Ravens news, notes and opinions on no draft trades, off-field questions and more

Teams are apparently using a new version of the trade chart to decipher the proper return in moving up or back in the draft.

So I might not have this exact, but for those of you who are still lamenting the Ravens not moving up to take one of the draft’s top three receivers, consider the following: To leap over the Tennessee Titans at No.5 and make sure they had a chance to select Western Michigan’s Corey Davis, the chart stipulates the Ravens would have, at the very least, had to surrender their first-round pick (16th overall), their second-rounder (47th), their first third-rounder (74th) and their fourth rounder (122nd). And that might not have even gotten it done.

To get in front of the San Diego Chargers at No. 7 to take Clemson’s Mike Williams, the chart suggests the Ravens would have had to at least part with their first-rounder, second-rounder and second third-rounder. As for moving ahead of the Cincinnati Bengals at No. 9 to nab Washington’s John Ross, that would have likely required the Ravens’ first-rounder and both third-round picks. None of those scenarios were ever going to happen.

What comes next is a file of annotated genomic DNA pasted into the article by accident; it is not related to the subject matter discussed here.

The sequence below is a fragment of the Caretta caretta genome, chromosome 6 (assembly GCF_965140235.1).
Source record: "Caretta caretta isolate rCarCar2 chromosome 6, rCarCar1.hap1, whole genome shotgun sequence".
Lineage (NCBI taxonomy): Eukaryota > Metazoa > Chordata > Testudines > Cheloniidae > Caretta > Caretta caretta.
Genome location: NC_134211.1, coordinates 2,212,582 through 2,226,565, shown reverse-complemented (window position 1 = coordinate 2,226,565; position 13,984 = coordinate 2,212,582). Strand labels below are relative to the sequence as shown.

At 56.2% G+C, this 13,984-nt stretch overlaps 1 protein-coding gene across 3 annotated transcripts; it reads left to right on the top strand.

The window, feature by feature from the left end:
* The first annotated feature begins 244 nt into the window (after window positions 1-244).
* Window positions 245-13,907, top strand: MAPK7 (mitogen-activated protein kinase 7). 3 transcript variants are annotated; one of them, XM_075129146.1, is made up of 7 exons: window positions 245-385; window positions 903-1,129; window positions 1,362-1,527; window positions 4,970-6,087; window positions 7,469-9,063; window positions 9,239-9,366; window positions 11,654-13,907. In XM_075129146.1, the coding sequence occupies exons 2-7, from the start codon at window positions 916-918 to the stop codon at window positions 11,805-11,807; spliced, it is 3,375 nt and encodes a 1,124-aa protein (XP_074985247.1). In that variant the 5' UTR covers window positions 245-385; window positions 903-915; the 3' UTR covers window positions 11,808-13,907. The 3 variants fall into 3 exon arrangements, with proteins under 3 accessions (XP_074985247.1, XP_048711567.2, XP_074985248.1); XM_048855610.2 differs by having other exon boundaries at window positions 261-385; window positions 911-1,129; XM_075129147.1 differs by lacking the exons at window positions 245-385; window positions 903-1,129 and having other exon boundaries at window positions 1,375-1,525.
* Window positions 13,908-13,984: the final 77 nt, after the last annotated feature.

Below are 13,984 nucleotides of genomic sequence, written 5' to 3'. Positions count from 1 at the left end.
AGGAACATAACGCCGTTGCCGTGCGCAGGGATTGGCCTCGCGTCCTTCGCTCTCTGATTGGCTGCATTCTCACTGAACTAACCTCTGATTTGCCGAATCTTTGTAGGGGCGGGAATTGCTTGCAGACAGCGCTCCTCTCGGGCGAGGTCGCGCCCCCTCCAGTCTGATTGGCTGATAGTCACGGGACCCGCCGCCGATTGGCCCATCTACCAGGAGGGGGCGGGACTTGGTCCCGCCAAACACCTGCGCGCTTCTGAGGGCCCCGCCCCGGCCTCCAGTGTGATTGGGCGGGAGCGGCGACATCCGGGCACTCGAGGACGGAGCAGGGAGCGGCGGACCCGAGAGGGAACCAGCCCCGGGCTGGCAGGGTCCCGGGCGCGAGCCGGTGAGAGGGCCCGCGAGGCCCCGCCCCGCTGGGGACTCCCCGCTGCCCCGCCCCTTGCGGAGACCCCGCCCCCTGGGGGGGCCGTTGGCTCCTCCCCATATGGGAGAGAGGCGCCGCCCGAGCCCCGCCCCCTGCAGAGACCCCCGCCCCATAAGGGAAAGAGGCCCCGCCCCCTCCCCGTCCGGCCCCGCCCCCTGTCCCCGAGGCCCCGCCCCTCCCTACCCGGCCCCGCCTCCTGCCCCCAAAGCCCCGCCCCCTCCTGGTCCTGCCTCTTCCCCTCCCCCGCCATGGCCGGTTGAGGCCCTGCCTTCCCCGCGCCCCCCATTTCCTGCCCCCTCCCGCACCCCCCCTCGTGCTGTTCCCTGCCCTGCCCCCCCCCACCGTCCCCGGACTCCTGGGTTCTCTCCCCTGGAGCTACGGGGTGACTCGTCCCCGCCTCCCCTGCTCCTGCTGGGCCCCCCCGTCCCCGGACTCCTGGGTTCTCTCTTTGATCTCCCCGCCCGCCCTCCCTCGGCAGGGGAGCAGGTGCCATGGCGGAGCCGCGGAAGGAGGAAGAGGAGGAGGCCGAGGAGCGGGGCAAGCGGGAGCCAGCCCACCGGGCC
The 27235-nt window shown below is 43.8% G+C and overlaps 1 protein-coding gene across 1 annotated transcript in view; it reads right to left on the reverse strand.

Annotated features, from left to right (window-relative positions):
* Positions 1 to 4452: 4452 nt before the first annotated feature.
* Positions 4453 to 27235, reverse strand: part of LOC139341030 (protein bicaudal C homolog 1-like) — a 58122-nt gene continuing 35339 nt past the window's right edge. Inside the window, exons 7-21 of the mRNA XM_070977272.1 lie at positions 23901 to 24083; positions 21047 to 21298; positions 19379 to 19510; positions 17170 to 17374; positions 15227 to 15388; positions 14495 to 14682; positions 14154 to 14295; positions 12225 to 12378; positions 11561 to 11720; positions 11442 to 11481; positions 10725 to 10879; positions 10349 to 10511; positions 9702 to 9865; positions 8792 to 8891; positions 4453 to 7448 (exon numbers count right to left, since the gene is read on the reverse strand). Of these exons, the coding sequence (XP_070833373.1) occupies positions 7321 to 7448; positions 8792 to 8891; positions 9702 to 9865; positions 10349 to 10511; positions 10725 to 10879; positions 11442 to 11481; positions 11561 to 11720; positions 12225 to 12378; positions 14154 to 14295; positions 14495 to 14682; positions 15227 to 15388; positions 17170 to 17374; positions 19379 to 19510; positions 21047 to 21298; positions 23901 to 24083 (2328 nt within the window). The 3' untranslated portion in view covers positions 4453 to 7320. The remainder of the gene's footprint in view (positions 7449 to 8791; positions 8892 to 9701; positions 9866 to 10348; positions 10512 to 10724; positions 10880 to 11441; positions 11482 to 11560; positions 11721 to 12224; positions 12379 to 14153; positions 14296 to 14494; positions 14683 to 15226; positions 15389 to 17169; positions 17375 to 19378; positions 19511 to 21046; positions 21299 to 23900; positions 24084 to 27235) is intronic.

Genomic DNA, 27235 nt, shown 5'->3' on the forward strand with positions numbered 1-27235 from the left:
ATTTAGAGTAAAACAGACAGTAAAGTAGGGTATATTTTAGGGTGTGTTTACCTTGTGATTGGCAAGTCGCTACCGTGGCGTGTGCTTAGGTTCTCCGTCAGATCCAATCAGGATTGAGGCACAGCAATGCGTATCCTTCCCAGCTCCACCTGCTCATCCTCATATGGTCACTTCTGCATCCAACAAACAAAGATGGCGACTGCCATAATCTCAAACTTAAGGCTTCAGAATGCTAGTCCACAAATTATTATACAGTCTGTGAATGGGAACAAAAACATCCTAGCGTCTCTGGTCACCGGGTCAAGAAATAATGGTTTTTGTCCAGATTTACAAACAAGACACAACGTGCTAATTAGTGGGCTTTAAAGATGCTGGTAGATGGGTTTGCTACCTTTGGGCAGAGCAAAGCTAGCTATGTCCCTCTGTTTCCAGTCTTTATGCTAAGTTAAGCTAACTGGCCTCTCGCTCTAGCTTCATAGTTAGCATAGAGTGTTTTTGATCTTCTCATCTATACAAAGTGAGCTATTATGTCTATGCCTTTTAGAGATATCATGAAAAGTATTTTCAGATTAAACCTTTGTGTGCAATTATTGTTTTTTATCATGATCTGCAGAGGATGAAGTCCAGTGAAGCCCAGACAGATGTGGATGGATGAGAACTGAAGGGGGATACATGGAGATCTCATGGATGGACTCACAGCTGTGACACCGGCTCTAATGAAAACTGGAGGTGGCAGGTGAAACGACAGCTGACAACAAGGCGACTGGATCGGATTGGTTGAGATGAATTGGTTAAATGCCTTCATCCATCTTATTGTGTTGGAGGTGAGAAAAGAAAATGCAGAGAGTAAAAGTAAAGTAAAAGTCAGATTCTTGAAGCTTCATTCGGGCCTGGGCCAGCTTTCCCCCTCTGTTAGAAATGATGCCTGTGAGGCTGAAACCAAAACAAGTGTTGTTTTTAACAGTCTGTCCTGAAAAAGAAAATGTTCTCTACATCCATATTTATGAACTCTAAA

Now, it’s fair to suggest that the Ravens should have drafted USC wide receiver JuJu Smith-Schuster over pass rusher Tyus Bowser if that’s what you believe. Personally, Bowser was my favorite pick in the draft for the Ravens, but that’s irrelevant. Or if you want to say that they should have used one of their two third-round picks on Alabama’s ArDarius Stewart, Louisiana Tech’s Carlos Henderson or Penn State’s Chris Godwin, all receivers that went shortly after the Ravens picked Tim Williams, that’s fine, too.

Ultimately, it is eschewing the wide receivers in the second or third round that could bite the Ravens if one of those guys pops. I’m sure the Ravens would have loved to be able to mull selecting Davis or Williams, but that opportunity never came close to presenting itself.

No running back or inside linebacker, either